The bigger picture has part 1 and 2 of its photos of the year up. Part 3 will go up tomorrow. I was looking through the pictures and noticed this (from here):
The caption (sorry it didn't copy over) states that the sinkhole in Guatemala City was caused by heavy rains from Tropical Storm Agatha. It's 60 meters deep. Luckily, nobody was injured.
Some google-foo found that this sinkhole, which opened up in May, is similar to another sinkhole that opened up in February 2007. This is an example of a piping pseudokarst, which is caused by the collapse of caverns that form in weak but somewhat cohesive soil - in the case of Guatemala City, uncemented ash and other volcanic deposits.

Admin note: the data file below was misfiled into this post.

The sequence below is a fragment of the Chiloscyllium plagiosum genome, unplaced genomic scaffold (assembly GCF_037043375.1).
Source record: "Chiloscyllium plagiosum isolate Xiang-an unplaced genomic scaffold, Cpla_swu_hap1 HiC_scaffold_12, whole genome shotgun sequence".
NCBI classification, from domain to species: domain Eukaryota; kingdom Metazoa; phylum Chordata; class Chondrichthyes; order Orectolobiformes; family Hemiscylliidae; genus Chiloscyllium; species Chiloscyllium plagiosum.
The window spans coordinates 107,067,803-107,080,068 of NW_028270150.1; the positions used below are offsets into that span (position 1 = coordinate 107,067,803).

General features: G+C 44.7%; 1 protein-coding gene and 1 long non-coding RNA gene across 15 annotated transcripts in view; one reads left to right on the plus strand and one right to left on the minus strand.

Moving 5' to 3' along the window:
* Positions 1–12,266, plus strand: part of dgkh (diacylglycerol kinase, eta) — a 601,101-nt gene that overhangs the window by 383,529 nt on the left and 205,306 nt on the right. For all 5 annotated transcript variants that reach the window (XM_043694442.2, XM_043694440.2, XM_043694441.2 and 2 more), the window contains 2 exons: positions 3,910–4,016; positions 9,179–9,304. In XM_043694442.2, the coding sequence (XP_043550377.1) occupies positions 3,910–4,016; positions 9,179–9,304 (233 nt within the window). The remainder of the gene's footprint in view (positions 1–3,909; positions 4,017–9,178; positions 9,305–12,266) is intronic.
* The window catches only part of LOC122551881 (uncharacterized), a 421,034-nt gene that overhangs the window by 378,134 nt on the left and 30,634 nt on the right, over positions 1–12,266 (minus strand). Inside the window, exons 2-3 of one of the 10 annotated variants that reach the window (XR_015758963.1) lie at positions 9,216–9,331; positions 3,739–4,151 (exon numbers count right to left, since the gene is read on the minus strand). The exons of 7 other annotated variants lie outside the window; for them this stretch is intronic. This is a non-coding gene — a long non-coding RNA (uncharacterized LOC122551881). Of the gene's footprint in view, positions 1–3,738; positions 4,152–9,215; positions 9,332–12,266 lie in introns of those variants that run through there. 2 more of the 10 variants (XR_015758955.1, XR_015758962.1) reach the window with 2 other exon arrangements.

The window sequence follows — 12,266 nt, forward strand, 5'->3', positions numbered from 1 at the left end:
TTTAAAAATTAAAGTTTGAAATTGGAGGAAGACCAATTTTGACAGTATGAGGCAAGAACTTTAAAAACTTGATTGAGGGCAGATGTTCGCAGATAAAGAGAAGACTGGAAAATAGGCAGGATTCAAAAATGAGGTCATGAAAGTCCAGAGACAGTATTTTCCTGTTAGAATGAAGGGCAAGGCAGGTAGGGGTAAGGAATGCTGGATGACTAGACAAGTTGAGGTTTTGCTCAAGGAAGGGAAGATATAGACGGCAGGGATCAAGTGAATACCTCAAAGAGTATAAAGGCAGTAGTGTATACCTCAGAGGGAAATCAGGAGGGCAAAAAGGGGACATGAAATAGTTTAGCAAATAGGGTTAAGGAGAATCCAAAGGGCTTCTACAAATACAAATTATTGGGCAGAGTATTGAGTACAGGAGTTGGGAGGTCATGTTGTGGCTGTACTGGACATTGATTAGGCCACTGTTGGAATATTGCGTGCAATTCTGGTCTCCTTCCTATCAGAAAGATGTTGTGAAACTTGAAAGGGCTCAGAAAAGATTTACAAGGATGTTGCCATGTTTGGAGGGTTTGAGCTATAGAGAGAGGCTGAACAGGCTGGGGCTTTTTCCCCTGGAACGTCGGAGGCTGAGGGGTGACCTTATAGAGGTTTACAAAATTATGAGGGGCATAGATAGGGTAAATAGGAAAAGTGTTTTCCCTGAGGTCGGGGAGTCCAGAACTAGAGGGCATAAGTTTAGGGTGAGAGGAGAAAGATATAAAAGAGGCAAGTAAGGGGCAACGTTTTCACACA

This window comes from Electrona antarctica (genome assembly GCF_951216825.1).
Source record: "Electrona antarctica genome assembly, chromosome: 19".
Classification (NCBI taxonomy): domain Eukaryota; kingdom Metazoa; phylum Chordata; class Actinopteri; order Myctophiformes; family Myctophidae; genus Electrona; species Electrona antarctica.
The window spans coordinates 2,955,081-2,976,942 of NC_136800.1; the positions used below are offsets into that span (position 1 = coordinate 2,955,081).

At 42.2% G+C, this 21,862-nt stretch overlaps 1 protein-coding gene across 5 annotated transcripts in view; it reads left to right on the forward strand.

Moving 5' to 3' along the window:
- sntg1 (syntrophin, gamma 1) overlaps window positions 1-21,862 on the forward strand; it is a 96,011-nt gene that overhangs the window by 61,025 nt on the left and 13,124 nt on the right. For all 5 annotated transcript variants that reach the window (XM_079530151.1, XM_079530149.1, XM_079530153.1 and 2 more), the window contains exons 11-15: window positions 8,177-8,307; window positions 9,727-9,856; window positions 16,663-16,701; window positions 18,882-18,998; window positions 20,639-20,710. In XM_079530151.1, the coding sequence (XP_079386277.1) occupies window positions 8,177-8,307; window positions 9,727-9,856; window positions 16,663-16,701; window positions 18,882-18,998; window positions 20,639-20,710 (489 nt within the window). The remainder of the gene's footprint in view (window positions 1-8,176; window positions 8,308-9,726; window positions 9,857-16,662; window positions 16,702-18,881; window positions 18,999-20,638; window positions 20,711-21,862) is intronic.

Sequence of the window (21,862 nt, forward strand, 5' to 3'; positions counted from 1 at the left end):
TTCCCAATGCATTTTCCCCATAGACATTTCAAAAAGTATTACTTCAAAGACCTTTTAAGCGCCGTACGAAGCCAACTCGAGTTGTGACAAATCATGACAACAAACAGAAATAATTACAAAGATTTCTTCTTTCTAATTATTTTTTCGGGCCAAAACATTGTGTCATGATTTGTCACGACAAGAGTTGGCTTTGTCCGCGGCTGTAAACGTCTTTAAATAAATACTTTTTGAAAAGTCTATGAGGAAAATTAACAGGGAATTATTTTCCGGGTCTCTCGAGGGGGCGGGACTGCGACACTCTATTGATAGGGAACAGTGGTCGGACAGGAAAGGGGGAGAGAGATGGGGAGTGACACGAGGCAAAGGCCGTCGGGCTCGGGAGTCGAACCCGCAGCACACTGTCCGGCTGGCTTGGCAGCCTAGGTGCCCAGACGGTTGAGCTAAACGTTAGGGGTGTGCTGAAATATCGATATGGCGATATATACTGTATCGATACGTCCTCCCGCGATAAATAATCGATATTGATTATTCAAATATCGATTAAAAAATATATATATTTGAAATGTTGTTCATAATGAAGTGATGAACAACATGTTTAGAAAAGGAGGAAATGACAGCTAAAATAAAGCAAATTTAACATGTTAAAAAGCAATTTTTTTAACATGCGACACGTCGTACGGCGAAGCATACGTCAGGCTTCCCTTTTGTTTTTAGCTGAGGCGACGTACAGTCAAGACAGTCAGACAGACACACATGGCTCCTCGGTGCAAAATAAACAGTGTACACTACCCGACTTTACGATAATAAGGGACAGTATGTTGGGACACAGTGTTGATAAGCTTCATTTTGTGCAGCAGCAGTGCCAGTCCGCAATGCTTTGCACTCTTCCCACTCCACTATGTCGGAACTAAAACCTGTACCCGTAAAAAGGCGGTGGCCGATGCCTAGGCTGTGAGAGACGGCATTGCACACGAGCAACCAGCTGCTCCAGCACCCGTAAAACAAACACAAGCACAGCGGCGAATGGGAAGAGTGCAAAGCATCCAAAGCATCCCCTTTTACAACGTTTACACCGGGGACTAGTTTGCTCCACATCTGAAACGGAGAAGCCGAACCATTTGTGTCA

I am not a geomorphologist and the areas I have experience in are decidedly non-volcanic (and not prone to sinkholes at all). So this was new to me. If you're interested, there's a nice technical discussion of pseudokarst here and a less technical explanation buried in the lower bits of this wikipedia article.
Wednesday, December 15, 2010
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